IDEAS home Printed from https://ideas.repec.org/p/lar/wpaper/2009-02.html
   My bibliography  Save this paper

Do Islamic Banks Have Greater Market Power ?

Author

Listed:
  • Laurent Weill

    () (Laboratoire de Recherche en Gestion et Economie, Université de Strasbourg)

Abstract

The aim of this paper is to investigate whether Islamic banks have greater market power than conventional banks. Indeed Islamic banks may benefit from a captive clientele, owing to religious principles, which would be charged greater prices. To measure market power, we compute Lerner indices on a sample of banks from 17 countries in which Islamic and conventional banks coexist over the period 2000-2007. Comparison of Lerner indices shows no significant difference between Islamic banks and conventional banks. When including control variables, regression of Lerner indices even suggests that Islamic banks have a lower market power than conventional banks. A robustness check with the Rosse-Panzar model confirms that Islamic banks are not less competitive than conventional banks. The lower market power of Islamic banks can be explained by their different norms and their different incentives.

Suggested Citation

  • Laurent Weill, 2009. "Do Islamic Banks Have Greater Market Power ?," Working Papers of LaRGE Research Center 2009-02, Laboratoire de Recherche en Gestion et Economie (LaRGE), Université de Strasbourg.
  • Handle: RePEc:lar:wpaper:2009-02
    as

    Download full text from publisher

    File URL: http://ifs.u-strasbg.fr/large/publications/2009/2009-02.pdf
    Download Restriction: no

    Other versions of this item:

    References listed on IDEAS

    as
    1. Al-Muharrami, Saeed & Matthews, Kent & Khabari, Yusuf, 2006. "Market structure and competitive conditions in the Arab GCC banking system," Journal of Banking & Finance, Elsevier, vol. 30(12), pages 3487-3501, December.
    2. Martin Čihák & Heiko Hesse, 2010. "Islamic Banks and Financial Stability: An Empirical Analysis," Journal of Financial Services Research, Springer;Western Finance Association, vol. 38(2), pages 95-113, December.
    3. Nicola Cetorelli, 2001. "Banking Market Structure, Financial Dependence and Growth: International Evidence from Industry Data," Journal of Finance, American Finance Association, vol. 56(2), pages 617-648, April.
    4. Juan Fernández De Guevara & Joaquín Maudos, 2007. "Explanatory Factors Of Market Power In The Banking System," Manchester School, University of Manchester, vol. 75(3), pages 275-296, June.
    5. Juan Fernández de Guevara & Joaquín Maudos & Francisco Pérez, 2005. "Market Power in European Banking Sectors," Journal of Financial Services Research, Springer;Western Finance Association, vol. 27(2), pages 109-137, April.
    6. Claessens, Stijn & Laeven, Luc, 2004. "What Drives Bank Competition? Some International Evidence," Journal of Money, Credit and Banking, Blackwell Publishing, vol. 36(3), pages 563-583, June.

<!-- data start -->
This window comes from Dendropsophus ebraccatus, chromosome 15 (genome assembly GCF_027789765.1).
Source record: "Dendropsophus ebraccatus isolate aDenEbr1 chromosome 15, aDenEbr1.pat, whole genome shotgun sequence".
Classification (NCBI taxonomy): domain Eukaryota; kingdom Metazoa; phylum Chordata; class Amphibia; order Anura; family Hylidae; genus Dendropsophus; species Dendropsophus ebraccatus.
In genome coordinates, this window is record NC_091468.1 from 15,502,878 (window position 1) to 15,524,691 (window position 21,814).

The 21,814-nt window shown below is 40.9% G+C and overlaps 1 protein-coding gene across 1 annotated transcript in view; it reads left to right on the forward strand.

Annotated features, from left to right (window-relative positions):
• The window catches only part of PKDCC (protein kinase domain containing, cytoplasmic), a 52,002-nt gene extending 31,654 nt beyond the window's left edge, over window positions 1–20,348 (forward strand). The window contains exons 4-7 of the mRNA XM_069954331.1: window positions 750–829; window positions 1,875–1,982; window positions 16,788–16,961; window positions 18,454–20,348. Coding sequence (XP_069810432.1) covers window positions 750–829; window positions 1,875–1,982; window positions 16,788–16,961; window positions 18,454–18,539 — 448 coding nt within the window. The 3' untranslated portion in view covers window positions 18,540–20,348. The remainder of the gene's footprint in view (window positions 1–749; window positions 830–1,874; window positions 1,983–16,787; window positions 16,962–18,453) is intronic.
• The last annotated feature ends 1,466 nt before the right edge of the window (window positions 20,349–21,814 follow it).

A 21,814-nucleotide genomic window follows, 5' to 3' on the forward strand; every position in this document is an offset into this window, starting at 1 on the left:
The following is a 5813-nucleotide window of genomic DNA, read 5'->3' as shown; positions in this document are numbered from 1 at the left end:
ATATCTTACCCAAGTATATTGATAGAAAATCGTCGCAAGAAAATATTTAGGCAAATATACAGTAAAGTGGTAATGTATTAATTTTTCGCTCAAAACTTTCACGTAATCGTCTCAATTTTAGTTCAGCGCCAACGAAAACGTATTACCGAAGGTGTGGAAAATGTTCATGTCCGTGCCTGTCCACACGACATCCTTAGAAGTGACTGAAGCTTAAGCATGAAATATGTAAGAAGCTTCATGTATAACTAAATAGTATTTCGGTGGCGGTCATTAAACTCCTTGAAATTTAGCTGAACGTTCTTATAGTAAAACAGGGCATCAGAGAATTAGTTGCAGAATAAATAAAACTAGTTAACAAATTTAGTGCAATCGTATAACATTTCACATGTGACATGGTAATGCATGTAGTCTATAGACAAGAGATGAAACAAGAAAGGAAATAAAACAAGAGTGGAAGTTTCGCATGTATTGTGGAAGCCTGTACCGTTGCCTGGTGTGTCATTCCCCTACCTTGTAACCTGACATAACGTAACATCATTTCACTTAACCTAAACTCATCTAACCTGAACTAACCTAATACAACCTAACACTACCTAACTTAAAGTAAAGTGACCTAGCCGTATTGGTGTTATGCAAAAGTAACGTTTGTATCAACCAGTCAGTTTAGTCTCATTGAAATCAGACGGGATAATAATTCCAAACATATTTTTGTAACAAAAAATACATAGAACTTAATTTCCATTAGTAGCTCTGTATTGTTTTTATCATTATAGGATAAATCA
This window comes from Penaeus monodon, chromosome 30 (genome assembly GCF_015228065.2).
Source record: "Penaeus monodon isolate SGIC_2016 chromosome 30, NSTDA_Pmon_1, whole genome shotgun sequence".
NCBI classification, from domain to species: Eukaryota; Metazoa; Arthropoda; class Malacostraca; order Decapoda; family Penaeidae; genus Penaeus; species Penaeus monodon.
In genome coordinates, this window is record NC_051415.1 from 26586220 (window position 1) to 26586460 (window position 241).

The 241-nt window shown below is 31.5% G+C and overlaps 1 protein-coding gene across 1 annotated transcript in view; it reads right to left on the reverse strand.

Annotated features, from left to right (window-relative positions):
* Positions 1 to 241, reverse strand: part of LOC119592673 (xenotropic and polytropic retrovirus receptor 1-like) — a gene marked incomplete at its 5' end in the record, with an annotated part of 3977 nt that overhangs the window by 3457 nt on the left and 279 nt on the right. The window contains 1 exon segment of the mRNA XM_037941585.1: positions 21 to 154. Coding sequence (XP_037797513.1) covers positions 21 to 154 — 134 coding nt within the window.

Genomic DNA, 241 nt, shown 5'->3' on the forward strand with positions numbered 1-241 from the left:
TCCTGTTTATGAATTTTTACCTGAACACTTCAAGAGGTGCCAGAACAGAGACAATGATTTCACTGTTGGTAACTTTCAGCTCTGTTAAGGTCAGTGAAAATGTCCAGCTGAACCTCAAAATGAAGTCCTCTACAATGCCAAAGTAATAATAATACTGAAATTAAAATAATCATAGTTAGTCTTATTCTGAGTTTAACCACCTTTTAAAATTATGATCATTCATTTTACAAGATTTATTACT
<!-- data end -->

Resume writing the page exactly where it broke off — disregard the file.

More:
7. Carbó, Santiago & Humphrey, David & Maudos, Joaquín & Molyneux, Philip, 2009. "Cross-country comparisons of competition and pricing power in European banking," Journal of International Money and Finance, Elsevier, vol. 28(1), pages 115-134, February.
    8. Rajan, Raghuram G, 1992. " Insiders and Outsiders: The Choice between Informed and Arm's-Length Debt," Journal of Finance, American Finance Association, vol. 47(4), pages 1367-1400, September.
    9. Sharpe, Steven A, 1990. " Asymmetric Information, Bank Lending, and Implicit Contracts: A Stylized Model of Customer Relationships," Journal of Finance, American Finance Association, vol. 45(4), pages 1069-1087, September.
    10. John H. Boyd & Gianni De Nicolã, 2005. "The Theory of Bank Risk Taking and Competition Revisited," Journal of Finance, American Finance Association, vol. 60(3), pages 1329-1343, June.
    11. Timur Kuran, 1995. "Islamic Economics and the Islamic Subeconomy," Journal of Economic Perspectives, American Economic Association, vol. 9(4), pages 155-173, Fall.
    12. Olson, Dennis & Zoubi, Taisier A., 2008. "Using accounting ratios to distinguish between Islamic and conventional banks in the GCC region," The International Journal of Accounting, Elsevier, vol. 43(1), pages 45-65, March.
    13. Mitchell A. Petersen & Raghuram G. Rajan, 1995. "The Effect of Credit Market Competition on Lending Relationships," The Quarterly Journal of Economics, Oxford University Press, vol. 110(2), pages 407-443.
    14. Bikker, Jacob A. & Haaf, Katharina, 2002. "Competition, concentration and their relationship: An empirical analysis of the banking industry," Journal of Banking & Finance, Elsevier, vol. 26(11), pages 2191-2214, November.
    15. Kuran, T., 1995. "Islamic Economics and the Islamic Subeconomy," Papers 9505, Southern California - Department of Economics.
    16. Jith Jayaratne & Philip E. Strahan, 1996. "The Finance-Growth Nexus: Evidence from Bank Branch Deregulation," The Quarterly Journal of Economics, Oxford University Press, vol. 111(3), pages 639-670.
    17. Solís, Liliana & Maudos, Joaquín, 2008. "The social costs of bank market power: Evidence from Mexico," Journal of Comparative Economics, Elsevier, vol. 36(3), pages 467-488, September.
    18. Maudos, Joaquin & Fernandez de Guevara, Juan, 2004. "Factors explaining the interest margin in the banking sectors of the European Union," Journal of Banking & Finance, Elsevier, vol. 28(9), pages 2259-2281, September.